What happens to the HSA funds if they are not used by the end of the year, do they revert back to PEBP?
Unused HSA funds are owned by the employee and will not revert back to PEBP at any time.
What happens to the HSA when a member retires or changes to the HMO plan during Open Enrollment?
The member keeps the money. That is one of the many advantages of
the HSA. The account belongs to the employee. Many employees
choose to build HSA funds over time to use for healthcare expenses in
retirement. Others choose to use their HSA for current healthcare costs.
It's up to the employee to decide what works best for them.
Will employees receive a 1099 for tax filing?
Employees will receive Form 1099-SA with information on distributions and
Form 1099-INT with information on interest earnings. These forms are
provided to the employee in January each year.
Who can make contributions to the HSA?
Employees have the option to self-contribute to the HSA through direct
payroll deduction or by sending a check to HealthSCOPE Benefits for deposit. If
sending a check, the HSA Contribution Form must be completed and sent along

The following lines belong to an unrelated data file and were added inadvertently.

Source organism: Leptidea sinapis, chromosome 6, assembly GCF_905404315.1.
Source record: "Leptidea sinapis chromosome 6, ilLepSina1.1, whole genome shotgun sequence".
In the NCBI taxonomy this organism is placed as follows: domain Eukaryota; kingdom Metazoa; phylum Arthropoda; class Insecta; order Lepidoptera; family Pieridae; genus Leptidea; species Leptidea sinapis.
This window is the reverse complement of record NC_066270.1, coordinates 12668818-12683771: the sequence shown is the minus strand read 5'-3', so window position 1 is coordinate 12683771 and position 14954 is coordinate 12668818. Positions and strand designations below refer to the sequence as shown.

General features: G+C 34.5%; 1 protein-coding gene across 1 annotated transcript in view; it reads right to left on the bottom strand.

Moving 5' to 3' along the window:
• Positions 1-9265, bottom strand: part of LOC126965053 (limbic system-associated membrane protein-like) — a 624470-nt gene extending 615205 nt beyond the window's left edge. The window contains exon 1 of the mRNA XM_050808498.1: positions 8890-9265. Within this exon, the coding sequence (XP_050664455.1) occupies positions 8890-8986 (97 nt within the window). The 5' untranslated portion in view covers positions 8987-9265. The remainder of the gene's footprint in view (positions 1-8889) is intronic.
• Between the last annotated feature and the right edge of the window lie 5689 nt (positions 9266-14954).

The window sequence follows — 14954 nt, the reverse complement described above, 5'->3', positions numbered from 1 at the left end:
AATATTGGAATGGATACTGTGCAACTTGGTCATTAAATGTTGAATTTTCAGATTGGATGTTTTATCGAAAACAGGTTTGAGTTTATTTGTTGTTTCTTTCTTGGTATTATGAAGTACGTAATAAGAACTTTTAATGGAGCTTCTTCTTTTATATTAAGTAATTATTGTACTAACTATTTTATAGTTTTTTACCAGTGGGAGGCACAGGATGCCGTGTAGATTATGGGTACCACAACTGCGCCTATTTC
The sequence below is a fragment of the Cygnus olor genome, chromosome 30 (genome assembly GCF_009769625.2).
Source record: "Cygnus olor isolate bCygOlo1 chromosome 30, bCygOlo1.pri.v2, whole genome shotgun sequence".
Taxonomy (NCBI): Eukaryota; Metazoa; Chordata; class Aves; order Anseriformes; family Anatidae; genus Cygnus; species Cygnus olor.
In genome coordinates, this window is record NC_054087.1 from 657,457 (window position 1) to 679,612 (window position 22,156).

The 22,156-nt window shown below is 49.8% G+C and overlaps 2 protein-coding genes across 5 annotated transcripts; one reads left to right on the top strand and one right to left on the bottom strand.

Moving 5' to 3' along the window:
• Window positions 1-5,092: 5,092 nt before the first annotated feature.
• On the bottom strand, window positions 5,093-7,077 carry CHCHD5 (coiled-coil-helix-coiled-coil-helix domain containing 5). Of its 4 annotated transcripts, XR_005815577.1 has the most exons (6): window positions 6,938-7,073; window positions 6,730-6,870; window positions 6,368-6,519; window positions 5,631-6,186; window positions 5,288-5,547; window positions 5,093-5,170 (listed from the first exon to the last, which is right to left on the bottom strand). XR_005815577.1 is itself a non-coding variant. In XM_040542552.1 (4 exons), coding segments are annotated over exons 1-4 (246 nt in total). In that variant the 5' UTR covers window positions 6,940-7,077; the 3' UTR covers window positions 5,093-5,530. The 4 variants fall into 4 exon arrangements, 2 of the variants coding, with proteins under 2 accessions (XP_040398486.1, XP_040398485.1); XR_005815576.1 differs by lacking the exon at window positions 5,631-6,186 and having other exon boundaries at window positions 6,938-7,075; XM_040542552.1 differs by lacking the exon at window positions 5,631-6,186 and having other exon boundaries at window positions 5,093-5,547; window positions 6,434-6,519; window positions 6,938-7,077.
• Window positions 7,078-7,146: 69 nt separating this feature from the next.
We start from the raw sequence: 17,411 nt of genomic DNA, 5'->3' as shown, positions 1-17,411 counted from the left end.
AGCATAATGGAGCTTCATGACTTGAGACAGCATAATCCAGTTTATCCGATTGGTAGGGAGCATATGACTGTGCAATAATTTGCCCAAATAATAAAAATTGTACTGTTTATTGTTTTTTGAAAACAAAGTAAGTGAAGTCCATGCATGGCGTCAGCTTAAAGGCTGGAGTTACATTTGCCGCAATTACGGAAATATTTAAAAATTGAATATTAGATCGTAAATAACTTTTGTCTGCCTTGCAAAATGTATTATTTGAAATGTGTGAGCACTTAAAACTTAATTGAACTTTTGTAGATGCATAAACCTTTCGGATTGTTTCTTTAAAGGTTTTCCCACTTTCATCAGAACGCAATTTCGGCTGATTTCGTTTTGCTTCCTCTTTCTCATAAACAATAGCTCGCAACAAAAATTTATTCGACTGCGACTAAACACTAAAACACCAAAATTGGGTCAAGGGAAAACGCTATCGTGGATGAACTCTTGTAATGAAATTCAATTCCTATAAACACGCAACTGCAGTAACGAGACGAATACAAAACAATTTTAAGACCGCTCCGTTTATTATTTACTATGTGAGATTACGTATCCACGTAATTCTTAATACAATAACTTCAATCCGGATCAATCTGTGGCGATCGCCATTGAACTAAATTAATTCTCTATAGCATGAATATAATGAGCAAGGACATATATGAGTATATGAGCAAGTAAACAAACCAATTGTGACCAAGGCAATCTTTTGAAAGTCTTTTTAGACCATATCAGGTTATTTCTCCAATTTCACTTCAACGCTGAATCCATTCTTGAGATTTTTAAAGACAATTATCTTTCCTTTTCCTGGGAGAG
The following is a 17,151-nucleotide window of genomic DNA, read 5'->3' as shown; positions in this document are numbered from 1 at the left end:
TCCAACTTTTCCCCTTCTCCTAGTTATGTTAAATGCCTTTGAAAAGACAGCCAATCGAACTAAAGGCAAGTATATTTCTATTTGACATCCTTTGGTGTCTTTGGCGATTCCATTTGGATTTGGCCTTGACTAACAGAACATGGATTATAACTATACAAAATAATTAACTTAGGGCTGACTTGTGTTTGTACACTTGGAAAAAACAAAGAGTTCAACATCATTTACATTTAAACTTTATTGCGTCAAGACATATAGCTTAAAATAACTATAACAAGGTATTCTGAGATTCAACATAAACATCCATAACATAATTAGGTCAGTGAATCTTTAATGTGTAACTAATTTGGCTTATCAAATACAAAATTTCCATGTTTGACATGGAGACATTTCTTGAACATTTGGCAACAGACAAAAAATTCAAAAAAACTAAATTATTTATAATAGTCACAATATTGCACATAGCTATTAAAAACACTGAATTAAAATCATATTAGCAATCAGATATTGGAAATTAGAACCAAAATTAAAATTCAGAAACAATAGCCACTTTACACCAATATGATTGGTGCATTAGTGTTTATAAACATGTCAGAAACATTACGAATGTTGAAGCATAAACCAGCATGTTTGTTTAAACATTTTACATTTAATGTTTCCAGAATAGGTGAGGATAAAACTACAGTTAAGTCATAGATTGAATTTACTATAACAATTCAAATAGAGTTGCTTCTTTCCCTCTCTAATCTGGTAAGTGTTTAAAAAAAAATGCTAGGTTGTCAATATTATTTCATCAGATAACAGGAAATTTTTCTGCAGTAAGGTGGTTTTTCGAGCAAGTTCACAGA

with the check to HealthSCOPE Benefits (HSB).
* Click HSA/HRA Account Status
* Login to the Member Dashboard
* Click view HSA/HRA information under Quick Links
* Click the Forms tab and select the appropriate form
Can employees make a one-time deposit to their HSA instead of having
Yes. Employees have the option of making a one-time deposit by
sending a check to HealthSCOPE Benefits for deposit into the HSA.
HEALTH REIMBURSEMENT ARRANGEMENT
What is a
Health Reimbursement Arrangement?
HRAs are PEBP-owned pass-through accounts established on behalf of eligible
CDHP primary participants. HRA funds may be used to pay for qualified
health care expenses. HRA funds carry over from year to year. Note: The Board may establish a carryover
limit in future plan years.
Who is eligible for the HRA?
The HRA is offered to certain active employees
who are not eligible for the HSA and retirees enrolled in the CDHP.
What are qualified medical expenses?
Qualified medical expenses are amounts paid for medical care as defined by